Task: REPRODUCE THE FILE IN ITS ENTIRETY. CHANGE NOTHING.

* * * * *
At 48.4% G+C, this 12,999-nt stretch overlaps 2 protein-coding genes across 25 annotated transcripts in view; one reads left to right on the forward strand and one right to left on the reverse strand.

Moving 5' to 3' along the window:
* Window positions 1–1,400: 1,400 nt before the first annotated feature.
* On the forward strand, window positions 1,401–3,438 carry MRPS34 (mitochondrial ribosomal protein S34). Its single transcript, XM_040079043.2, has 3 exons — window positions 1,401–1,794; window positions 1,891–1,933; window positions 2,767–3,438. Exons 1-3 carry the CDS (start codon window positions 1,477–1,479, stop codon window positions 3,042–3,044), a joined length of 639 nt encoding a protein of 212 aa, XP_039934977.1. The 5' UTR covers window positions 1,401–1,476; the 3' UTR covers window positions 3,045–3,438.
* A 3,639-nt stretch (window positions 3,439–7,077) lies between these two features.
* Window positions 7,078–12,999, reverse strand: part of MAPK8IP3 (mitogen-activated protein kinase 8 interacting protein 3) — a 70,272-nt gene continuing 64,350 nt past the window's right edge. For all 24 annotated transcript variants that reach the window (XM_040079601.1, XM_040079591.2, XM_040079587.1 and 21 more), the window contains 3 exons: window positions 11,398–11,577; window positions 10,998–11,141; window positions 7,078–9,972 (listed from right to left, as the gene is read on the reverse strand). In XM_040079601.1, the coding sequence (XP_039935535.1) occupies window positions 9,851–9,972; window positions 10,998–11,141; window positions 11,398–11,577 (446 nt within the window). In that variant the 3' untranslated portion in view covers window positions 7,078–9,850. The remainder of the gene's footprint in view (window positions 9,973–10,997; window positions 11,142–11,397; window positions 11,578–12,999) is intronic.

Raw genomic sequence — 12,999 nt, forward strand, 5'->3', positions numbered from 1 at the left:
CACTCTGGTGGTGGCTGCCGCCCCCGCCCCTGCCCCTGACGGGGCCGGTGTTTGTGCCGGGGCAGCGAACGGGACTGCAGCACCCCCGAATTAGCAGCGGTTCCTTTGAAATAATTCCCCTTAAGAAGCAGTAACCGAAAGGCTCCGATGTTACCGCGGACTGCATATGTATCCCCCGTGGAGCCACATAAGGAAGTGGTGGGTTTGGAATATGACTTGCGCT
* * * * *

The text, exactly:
At 48.4% G+C, this 12,999-nt stretch overlaps 2 protein-coding genes across 25 annotated transcripts in view; one reads left to right on the forward strand and one right to left on the reverse strand.

Moving 5' to 3' along the window:
* Window positions 1–1,400: 1,400 nt before the first annotated feature.
* On the forward strand, window positions 1,401–3,438 carry MRPS34 (mitochondrial ribosomal protein S34). Its single transcript, XM_040079043.2, has 3 exons — window positions 1,401–1,794; window positions 1,891–1,933; window positions 2,767–3,438. Exons 1-3 carry the CDS (start codon window positions 1,477–1,479, stop codon window positions 3,042–3,044), a joined length of 639 nt encoding a protein of 212 aa, XP_039934977.1. The 5' UTR covers window positions 1,401–1,476; the 3' UTR covers window positions 3,045–3,438.
* A 3,639-nt stretch (window positions 3,439–7,077) lies between these two features.
* Window positions 7,078–12,999, reverse strand: part of MAPK8IP3 (mitogen-activated protein kinase 8 interacting protein 3) — a 70,272-nt gene continuing 64,350 nt past the window's right edge. For all 24 annotated transcript variants that reach the window (XM_040079601.1, XM_040079591.2, XM_040079587.1 and 21 more), the window contains 3 exons: window positions 11,398–11,577; window positions 10,998–11,141; window positions 7,078–9,972 (listed from right to left, as the gene is read on the reverse strand). In XM_040079601.1, the coding sequence (XP_039935535.1) occupies window positions 9,851–9,972; window positions 10,998–11,141; window positions 11,398–11,577 (446 nt within the window). In that variant the 3' untranslated portion in view covers window positions 7,078–9,850. The remainder of the gene's footprint in view (window positions 9,973–10,997; window positions 11,142–11,397; window positions 11,578–12,999) is intronic.

Raw genomic sequence — 12,999 nt, forward strand, 5'->3', positions numbered from 1 at the left:
CACTCTGGTGGTGGCTGCCGCCCCCGCCCCTGCCCCTGACGGGGCCGGTGTTTGTGCCGGGGCAGCGAACGGGACTGCAGCACCCCCGAATTAGCAGCGGTTCCTTTGAAATAATTCCCCTTAAGAAGCAGTAACCGAAAGGCTCCGATGTTACCGCGGACTGCATATGTATCCCCCGTGGAGCCACATAAGGAAGTGGTGGGTTTGGAATATGACTTGCGCT